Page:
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Verbal Telephone Confirmation: 3 Day Closing

Question: 
Can a lender accept verbal telephone confirmation from an applicant of receipt of the 3-day closing disclosure?
Answer: 

by Jim Bedsole:

There is no regulatory requirement that the receipt of the closing disclosure at least 3 business days prior to closing be documented in writing. Some secondary market investors may require written confirmation if purchasing the loan, but otherwise you are free to establish your own procedures on how you confirm. You'll want to be consistent so you don't wind up with any fair lending issues.

Answer: 

by Randy Carey:

1026.19(f)(1)(iii) Receipt of disclosures. If any disclosures required under paragraph (f)(1)(i) of this section are not provided to the consumer in person, the consumer is considered to have received the disclosures three business days after they are delivered or placed in the mail.

Verbal is not going to cut it unless they are delivered under E-Sign and you maintain documentation as to time of receipt or you follow the process outlined for mail delivery in 1026.19(e) for the LE and have some other proof.

19(e)(1)(iv) Receipt of early disclosures.

1. Mail delivery. Section 1026.19(e)(1)(iv) provides that, if any disclosures required under § 1026.19(e)(1)(i) are not provided to the consumer in person, the consumer is considered to have received the disclosures three business days after they are delivered or placed in the mail. The creditor may, alternatively, rely on evidence that the consumer received the disclosures earlier than three business days. For example, if the creditor sends the disclosures via overnight mail on Monday, and the consumer signs for receipt of the overnight delivery on Tuesday, the creditor could demonstrate that the disclosures were received on Tuesday.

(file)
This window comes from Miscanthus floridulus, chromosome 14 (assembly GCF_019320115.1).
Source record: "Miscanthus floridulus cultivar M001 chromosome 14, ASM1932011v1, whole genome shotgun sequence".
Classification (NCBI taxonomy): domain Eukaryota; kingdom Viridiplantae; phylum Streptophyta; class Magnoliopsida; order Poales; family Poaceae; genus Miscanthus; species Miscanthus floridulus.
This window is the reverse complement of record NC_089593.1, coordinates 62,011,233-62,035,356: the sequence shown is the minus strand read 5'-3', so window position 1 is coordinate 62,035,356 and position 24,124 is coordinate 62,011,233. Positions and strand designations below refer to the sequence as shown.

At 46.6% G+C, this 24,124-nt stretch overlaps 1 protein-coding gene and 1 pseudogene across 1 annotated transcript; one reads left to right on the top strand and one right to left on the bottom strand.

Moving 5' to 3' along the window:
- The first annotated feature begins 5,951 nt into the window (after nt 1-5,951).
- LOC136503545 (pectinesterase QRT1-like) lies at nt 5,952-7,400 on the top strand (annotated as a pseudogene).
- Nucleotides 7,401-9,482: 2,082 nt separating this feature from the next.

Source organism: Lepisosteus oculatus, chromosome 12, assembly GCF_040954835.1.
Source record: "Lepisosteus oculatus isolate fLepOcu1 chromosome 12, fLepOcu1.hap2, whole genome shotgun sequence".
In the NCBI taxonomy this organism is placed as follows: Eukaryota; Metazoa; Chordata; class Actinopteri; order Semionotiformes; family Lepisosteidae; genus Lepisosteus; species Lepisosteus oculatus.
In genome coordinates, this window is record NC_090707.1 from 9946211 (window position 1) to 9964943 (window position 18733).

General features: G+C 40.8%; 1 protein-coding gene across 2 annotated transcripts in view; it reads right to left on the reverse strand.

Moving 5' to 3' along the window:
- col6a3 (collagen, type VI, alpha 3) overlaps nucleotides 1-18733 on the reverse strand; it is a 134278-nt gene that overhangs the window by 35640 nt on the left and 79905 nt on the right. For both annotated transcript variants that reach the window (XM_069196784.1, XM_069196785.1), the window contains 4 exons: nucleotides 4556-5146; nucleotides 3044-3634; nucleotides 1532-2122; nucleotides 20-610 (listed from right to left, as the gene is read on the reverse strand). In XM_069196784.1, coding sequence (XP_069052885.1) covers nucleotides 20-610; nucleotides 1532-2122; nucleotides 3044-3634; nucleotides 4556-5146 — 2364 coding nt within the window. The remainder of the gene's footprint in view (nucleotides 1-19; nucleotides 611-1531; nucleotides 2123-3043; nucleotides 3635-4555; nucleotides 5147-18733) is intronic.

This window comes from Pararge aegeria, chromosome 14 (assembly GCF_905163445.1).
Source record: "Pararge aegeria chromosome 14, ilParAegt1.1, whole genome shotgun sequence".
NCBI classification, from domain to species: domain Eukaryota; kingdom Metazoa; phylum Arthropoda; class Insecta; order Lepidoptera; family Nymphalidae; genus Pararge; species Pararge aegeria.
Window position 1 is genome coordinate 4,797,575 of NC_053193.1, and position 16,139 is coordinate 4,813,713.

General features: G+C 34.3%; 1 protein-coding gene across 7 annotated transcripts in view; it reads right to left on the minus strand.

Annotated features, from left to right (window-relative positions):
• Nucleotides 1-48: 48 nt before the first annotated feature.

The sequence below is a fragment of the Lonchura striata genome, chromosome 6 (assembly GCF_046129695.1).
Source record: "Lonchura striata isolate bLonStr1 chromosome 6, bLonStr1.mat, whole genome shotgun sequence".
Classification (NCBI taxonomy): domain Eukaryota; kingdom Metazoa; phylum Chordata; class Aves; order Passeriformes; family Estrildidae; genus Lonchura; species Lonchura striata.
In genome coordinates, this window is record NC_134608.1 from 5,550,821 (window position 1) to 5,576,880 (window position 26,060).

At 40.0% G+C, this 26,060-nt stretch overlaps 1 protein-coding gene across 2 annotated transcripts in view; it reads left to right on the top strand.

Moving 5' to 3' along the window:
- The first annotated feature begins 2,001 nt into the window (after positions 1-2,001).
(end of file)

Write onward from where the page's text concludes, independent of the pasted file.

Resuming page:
Answer: 

by Jim Bedsole:

The creditor may, alternatively, rely on evidence that the consumer received the disclosures earlier than three business days.

The above phrase, in my opinion, gives you the latitude to rely on verbal confirmation from the borrower that they received the disclosure as evidence that the consumer received the disclosures earlier than 3 business days after mailing. You will certainly need to make sure your procedures for that are well-documented and applied consistently, but I don't see that as prohibiting verbal confirmation.

Answer: 

by Randy Carey:

I thought verbal evidence was considered hearsay. smile

I would not suggest that - but everyone needs to come to their own conclusion. The example given is a signed receipt.

Answer: 

by John Burnett:

I'd want evidence of the borrower's receipt. If you routinely record such telephone calls and can play them back as evidence, maybe I would accept it. I would accept a borrower-initiated email that confirms receipt, or a receipt signed by the borrower provided by an overnight delivery service.

I would not want to rely on a loan officer's scribbled note in the loan file that "Jim called 7/31. Got the CD."

Answer: 

by Jim Bedsole:

That's why I referenced "well-documented". The burden will be on the bank to prove to the regulators that the evidence is sufficient.

First published on 02/09/2020

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